The designer sits down with Document to discuss the films, time periods, and nuanced female characters that inspire her clothing

Fashion designer Lucila Safdie’s heroine knows about Fellini, Lynch, and Coppola (Sofia, of course). She is hidden in plain sight, her wry smile hints at what happens in her dreams while her lacy outfit leaves little to the imagination. Lurking beneath the wild patterns and intricate details of Safdie’s clothing is the idea of a girl, interrupted. By what? We will never know, but this girl’s complexity is apparent when dressed in designs that hint at a fun-lovingness among the moodiness: gold metallic booty shorts, white fishnet capris, or, from her latest collection i desire the things that will destroy me the end, a pair of grandma wallpaper-style floral print leggings with ruffles on the butt reminiscent of the scalloped edges on an authentic pair of Louis XIV drapes. The Argentine London-based designer imbues her clothing with a melee of emotions, from blogger-era zaniness to boredom to catatonia.

Safdie draws upon references from her friends’ personal wardrobes, music videos from the 2010s, and most importantly, the idea that there is always much more to a person than what meets the eye. From her days at Central Saint Martins to present, she’s released three collections—the first of which, from 2023, is named after Sofia Coppola’s lesser-known first short film, Lick the Star—each one peeling back another layer of the playful young girl she seeks to dress. In lick the star, she’s clubbing in shiny hot pants; in girls don’t cry, she’s pouting in canary yellow lace; in i desire the things that will destroy me in the end, she’s relaxing in stretch jersey tube tops and dresses. Nearing the two-year mark for the brand, numerous celebrities and cool girls have been spotted in Safdie’s work, like social media personality and entrepreneur Devon Lee Carlson, rapper Sexxy Red, and top model Alex Consani.

Following the release of i desire the things that will destroy me in the end, Document sits down with the designer to talk about blogger era style, historical references, and Miuccia Prada.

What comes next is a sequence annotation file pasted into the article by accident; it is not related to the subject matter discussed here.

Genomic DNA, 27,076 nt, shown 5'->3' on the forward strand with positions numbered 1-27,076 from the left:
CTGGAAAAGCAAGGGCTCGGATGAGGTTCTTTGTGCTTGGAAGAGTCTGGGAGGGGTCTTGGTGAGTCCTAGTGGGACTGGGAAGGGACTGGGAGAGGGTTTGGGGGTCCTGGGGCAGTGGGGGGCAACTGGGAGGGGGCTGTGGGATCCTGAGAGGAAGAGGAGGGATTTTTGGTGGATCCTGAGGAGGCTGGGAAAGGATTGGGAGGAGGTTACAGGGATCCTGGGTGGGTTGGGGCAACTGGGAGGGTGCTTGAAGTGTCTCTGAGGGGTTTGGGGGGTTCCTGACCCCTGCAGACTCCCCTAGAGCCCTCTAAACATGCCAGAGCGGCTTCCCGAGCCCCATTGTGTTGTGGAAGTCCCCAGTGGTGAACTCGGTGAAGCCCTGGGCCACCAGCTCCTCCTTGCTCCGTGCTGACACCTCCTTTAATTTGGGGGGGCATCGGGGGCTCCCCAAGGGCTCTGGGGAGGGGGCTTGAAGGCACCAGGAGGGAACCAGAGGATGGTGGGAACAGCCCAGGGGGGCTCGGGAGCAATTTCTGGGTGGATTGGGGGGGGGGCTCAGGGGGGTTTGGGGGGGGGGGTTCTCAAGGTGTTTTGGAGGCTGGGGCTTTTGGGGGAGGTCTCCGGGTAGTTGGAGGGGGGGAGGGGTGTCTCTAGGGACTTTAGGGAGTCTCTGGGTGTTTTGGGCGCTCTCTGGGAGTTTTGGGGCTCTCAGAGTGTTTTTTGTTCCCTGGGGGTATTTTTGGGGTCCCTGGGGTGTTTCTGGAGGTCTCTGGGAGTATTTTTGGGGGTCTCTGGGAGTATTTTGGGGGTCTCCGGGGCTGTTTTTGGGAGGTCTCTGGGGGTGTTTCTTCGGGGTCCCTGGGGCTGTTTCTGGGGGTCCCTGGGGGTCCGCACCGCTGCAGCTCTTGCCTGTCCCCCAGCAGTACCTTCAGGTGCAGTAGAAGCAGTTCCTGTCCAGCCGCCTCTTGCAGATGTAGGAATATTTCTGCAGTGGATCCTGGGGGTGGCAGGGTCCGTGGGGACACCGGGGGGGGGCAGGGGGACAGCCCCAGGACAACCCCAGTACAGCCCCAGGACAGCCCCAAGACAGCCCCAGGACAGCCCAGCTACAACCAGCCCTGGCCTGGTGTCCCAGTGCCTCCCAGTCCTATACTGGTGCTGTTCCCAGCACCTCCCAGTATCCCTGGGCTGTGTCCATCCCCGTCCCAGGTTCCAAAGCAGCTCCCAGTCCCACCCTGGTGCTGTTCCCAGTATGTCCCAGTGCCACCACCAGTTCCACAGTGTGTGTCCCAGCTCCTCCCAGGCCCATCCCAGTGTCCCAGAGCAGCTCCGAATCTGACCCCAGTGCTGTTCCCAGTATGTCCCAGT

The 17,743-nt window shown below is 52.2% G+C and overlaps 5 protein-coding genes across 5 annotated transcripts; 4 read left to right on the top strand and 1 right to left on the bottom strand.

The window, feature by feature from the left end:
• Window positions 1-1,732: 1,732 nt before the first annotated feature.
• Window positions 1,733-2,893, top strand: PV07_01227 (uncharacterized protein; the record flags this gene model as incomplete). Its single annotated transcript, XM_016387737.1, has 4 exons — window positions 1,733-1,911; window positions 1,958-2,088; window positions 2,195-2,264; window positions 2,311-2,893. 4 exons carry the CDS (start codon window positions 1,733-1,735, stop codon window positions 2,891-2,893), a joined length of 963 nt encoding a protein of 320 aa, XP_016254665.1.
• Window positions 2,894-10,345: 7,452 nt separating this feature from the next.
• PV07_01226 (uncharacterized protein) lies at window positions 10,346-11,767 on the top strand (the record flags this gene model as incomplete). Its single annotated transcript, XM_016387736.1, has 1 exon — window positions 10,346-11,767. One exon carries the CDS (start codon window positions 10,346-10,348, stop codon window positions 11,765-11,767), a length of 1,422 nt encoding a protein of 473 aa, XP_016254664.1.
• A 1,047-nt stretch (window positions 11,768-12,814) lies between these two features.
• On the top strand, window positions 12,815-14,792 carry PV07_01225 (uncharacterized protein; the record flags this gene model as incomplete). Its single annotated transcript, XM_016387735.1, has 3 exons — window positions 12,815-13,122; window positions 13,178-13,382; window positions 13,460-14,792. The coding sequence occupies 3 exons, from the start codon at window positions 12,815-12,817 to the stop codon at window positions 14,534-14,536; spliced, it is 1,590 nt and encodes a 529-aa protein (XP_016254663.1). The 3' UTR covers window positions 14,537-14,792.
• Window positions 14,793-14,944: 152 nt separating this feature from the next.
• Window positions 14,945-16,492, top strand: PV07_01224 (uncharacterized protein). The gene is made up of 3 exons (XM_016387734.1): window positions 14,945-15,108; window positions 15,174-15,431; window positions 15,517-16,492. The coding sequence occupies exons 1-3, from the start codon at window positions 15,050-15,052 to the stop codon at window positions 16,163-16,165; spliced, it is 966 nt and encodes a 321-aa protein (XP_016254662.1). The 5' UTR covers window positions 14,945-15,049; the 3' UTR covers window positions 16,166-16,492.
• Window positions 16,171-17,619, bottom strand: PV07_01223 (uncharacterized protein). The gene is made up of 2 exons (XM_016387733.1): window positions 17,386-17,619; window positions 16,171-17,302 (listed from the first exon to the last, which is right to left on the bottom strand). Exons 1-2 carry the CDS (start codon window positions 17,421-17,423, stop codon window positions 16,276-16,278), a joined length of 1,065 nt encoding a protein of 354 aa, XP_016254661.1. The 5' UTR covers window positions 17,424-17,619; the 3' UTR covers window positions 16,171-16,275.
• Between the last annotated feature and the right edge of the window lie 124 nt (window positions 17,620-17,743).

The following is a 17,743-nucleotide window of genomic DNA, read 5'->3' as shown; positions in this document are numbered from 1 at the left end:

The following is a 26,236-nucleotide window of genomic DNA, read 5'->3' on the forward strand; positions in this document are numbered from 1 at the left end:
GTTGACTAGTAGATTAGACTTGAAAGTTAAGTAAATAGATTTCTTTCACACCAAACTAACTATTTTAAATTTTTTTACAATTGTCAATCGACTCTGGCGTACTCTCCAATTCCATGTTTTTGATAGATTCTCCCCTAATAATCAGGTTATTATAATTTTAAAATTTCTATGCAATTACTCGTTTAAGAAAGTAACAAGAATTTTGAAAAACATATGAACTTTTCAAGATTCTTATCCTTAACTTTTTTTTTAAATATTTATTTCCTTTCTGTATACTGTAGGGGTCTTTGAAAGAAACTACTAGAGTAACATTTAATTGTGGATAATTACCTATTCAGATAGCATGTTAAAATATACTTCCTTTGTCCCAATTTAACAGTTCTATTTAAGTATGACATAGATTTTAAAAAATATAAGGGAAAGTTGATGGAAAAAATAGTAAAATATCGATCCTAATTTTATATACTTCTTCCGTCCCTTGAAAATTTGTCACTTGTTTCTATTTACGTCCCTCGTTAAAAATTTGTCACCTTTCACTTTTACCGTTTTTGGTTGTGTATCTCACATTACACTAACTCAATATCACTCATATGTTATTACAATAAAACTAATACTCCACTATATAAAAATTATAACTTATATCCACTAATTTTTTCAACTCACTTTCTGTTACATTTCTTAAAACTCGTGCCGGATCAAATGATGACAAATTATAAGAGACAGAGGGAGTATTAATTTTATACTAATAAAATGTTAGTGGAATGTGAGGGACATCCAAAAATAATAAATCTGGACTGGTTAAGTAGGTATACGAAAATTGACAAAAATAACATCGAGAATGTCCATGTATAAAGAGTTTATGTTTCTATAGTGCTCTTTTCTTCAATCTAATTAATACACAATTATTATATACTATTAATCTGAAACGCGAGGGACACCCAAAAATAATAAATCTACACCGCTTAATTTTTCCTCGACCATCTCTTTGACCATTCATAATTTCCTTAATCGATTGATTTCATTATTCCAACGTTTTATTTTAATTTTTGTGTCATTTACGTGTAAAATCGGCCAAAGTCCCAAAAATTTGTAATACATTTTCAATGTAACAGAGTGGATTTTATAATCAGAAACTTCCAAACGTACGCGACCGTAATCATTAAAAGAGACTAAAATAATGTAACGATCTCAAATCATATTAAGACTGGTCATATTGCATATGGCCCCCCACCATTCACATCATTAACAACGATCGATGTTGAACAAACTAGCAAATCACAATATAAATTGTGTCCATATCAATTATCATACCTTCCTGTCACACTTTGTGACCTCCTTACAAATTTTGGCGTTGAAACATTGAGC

Maya Kotomori: How did you first get into clothing design, and where does your inspiration come from?

Lucila Safdie: From when I was a teenager…or no, even before that, during the times of Blogspot and Tumblr. Being from Argentina, it was harder to get magazines and stuff, so the internet was a different level for me. When I was 12 I was super into Tavi Gevinson’s blog Rookie. She was always wearing the coolest clothes, Miu Miu, everything. She was a year older than me, so I would say that was the first time I had the feeling of being interested in fashion.

Maya: How would you describe the blogger era of clothing?

Lucila: Playful and feminine with a lot of mismatched elements. It was really unique without being theatrical; the clothes were centered around functionality and femininity. I feel like there are times when high fashion becomes more costume-y and I’m not super into that. But with the blogger era, it was all about self-expression as the style.

Maya: Totally, that concept of costume as clothing can be very overwrought as the dominant idea of what fashion is.

Lucila: Exactly. I feel like there are some designers like Miuccia Prada—she’s my favorite—who really do the ‘what a woman will wear’ thing and it’s still very unique. She has a really strong point of view without making something that couldn’t be functional for everyday life.

Maya: Did you study fashion or clothing design?

Lucila: Yes, I studied fashion design at Central Saint Martins. And before that I went to a high school where the orientation was film. I found out about CSM through blogging, actually. I was like, I need to go to that university, it sounds so cool. It was a crazy idea, but thankfully it worked out.

Maya: So many people talk about how CSM is a palace for creative fashion people. How did your education there help develop your point of view?

Lucila: It was great in that everyone around had a really strong point of view and different interests, which was the best part about going there—meeting people and making friends. We would all be in the library doing research but everyone would have completely different books and would be referencing completely different things. Central Saint Martins was very self-taught in a lot of ways and your professors are really challenging, but it also makes you stronger.